While Endocrine Disrupting Chemicals (EDCs) are pervasive in our environment, studies show that taking steps to intentionally reduce your exposure to these toxins can significantly reduce your chemical body load.
According to a 2018 study done by Environment International, diet is the primary exposure source of most phthalates (an EDC), which contaminate the food supply through food contact materials and industrialized production.
The Endocrine System is made up of glands that make hormones. Hormones are chemical messengers that influence and control a wide range of physiological activities such as growth, development, regulating sugar levels and body temperature, bone growth, appetite, metabolism, energy levels, puberty, pregnancy, and menopause.
Given its pivotal role in our bodies, the Endocrine System receives relatively little attention when it comes to discussions regarding the benefits of a healthy diet.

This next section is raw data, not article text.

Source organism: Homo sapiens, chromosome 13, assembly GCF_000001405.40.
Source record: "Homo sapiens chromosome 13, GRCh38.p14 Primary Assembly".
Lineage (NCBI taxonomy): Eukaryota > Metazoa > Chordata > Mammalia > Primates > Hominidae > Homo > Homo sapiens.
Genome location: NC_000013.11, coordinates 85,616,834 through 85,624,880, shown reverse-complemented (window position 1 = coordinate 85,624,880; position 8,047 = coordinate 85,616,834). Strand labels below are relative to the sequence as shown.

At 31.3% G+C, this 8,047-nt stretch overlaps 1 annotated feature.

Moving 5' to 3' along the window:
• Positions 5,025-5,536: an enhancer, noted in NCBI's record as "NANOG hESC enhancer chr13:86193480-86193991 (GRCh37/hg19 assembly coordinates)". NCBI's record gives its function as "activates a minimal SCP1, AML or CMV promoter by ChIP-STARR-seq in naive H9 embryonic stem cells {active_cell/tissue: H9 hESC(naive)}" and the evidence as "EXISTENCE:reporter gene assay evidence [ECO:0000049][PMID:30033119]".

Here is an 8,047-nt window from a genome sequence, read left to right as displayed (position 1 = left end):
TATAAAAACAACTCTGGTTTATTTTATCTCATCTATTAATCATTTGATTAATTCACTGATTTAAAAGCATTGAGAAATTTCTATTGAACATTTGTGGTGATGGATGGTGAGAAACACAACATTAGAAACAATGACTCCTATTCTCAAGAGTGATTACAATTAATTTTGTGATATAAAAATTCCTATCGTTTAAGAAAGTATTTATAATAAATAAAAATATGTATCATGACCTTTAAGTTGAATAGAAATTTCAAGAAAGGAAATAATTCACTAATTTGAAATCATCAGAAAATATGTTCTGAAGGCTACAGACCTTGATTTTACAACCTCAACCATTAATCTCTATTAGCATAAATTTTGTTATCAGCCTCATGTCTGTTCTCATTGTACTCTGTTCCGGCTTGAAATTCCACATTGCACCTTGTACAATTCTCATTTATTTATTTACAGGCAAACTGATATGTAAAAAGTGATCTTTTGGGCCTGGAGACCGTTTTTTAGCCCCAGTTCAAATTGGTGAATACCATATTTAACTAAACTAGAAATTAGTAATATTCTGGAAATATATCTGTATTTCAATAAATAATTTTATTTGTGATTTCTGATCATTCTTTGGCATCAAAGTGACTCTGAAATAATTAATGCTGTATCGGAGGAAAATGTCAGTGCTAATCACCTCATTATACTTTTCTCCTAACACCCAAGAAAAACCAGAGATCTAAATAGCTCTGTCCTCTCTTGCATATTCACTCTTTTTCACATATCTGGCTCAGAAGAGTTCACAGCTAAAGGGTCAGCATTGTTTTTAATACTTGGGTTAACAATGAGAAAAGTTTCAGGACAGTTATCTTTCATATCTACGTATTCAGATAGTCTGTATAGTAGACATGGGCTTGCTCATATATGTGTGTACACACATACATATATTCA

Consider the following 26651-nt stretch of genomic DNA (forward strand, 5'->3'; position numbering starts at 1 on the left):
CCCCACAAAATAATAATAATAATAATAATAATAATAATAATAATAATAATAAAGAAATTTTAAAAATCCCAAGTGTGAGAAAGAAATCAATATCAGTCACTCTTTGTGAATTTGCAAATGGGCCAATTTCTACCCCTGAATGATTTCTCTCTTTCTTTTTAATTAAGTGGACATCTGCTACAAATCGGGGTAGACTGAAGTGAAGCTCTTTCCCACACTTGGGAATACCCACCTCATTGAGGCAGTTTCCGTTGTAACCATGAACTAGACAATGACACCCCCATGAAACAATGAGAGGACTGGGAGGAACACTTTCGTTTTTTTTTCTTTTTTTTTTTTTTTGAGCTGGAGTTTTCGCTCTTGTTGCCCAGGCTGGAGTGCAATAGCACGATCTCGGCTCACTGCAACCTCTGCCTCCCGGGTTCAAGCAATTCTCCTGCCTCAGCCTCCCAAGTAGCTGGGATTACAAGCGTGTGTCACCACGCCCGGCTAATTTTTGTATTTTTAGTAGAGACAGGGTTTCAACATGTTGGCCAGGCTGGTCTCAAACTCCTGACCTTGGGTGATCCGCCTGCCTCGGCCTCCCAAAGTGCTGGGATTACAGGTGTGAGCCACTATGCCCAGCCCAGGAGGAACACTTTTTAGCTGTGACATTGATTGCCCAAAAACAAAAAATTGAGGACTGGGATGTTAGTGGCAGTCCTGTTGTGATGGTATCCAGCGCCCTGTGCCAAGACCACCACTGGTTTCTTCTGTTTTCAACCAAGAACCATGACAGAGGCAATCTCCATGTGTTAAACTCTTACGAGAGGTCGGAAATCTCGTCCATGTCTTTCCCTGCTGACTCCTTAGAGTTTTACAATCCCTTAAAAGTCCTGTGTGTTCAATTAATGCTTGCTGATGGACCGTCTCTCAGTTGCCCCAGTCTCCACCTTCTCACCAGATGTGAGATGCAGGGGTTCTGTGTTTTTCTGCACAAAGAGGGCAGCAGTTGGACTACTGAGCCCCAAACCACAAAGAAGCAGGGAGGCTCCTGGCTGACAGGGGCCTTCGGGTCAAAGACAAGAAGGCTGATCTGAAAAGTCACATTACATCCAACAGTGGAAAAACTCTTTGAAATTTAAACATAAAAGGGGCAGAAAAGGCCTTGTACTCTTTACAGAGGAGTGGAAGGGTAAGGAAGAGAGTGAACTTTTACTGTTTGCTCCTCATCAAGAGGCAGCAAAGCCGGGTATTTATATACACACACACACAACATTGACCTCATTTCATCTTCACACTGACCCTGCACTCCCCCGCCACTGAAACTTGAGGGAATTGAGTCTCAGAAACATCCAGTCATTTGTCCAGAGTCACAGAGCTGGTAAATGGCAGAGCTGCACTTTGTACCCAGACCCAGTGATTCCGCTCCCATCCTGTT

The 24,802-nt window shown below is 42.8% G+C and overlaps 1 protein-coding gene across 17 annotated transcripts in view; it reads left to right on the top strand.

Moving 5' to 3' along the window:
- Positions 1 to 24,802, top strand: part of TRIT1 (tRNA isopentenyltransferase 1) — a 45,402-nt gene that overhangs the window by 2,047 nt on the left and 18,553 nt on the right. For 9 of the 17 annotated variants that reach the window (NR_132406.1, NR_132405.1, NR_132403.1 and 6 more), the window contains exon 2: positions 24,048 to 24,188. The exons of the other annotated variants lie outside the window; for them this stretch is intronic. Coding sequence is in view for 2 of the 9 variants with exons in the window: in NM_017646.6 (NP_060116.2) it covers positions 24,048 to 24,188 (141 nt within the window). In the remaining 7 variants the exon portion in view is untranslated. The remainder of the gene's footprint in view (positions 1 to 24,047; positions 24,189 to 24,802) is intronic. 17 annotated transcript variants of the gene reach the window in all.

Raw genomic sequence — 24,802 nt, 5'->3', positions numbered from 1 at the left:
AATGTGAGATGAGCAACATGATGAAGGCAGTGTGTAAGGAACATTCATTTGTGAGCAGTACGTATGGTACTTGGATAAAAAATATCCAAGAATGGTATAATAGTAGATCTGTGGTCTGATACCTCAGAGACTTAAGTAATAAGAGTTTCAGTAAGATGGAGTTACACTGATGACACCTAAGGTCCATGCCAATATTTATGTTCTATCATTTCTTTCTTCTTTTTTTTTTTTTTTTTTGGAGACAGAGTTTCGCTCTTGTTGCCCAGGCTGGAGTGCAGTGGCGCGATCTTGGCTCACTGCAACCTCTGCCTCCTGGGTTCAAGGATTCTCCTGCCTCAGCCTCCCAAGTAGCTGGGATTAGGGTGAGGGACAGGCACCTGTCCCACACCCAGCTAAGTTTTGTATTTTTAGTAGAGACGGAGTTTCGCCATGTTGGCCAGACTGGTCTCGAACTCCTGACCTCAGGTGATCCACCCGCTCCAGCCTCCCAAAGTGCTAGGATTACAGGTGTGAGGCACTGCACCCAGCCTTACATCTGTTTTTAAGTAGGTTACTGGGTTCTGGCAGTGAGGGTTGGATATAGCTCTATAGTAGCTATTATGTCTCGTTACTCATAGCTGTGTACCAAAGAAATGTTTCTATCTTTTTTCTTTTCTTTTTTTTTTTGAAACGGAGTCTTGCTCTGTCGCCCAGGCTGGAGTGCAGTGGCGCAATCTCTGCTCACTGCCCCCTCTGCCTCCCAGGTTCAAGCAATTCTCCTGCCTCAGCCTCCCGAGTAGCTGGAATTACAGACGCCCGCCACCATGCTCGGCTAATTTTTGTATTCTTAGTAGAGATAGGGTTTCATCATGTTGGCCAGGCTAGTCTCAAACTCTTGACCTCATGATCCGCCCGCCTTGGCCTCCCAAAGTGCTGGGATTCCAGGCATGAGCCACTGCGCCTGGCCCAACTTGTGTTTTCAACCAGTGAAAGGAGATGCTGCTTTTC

Metabolism is a function of the thyroid gland, which is part of the Endocrine System, that turns food into energy. It functions on the cellular level; Hormones produced by the thyroid gland regulate day-to-day metabolism of the body’s cells. So, when somebody says they have a “good” or “slow” metabolism, they’re talking about their Endocrine System and the hormones they produce. When your body needs nutrition, hormones spur the metabolic responses—like hunger—that prompt you to seek food.
EDCs found in plastics, fragrances, industrial waste, and pesticides can disrupt the thyroid’s normal processes, and therefore, can disrupt day-to-day metabolism.
When EDCs block connections between hormones and their receptors, they “reprogram” the parts of the Endocrine System that govern metabolism, energy balance, and appetite. EDCs change the sensitivity to glucose (sugar) and the metabolism of lipids (fatty acids).
All of this predisposes a person to weight gain.
EDC-related weight gain involves more than just adding a few pounds. EDCs can alter the way our bodies consume food and store energy, affecting individuals across generations.